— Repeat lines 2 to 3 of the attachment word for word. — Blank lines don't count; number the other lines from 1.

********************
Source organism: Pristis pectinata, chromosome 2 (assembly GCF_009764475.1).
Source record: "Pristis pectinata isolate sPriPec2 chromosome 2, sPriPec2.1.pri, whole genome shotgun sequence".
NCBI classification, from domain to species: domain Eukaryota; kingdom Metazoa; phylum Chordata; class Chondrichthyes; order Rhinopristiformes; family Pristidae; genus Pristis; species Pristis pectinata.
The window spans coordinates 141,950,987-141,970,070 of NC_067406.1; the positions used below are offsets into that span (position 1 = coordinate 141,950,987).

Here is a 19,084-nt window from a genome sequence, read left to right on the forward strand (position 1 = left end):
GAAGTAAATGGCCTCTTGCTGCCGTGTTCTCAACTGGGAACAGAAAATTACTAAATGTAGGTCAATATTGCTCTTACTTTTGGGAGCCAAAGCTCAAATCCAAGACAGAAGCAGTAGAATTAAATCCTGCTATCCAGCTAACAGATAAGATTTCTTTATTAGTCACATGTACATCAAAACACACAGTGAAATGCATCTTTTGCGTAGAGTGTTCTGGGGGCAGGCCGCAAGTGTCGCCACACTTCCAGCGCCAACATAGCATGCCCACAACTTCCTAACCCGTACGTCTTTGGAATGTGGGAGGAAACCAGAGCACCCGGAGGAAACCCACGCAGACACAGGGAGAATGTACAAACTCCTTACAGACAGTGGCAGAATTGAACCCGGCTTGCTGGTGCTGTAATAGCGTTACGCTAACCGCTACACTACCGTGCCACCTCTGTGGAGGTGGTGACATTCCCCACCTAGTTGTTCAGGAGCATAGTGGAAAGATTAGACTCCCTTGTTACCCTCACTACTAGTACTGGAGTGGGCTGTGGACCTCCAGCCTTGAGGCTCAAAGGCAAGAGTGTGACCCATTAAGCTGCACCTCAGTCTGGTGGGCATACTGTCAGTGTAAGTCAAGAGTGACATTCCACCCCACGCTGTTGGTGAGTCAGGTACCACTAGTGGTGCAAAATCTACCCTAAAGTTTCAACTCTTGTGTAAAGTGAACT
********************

Source record: "Pristis pectinata isolate sPriPec2 chromosome 2, sPriPec2.1.pri, whole genome shotgun sequence".
NCBI classification, from domain to species: domain Eukaryota; kingdom Metazoa; phylum Chordata; class Chondrichthyes; order Rhinopristiformes; family Pristidae; genus Pristis; species Pristis pectinata.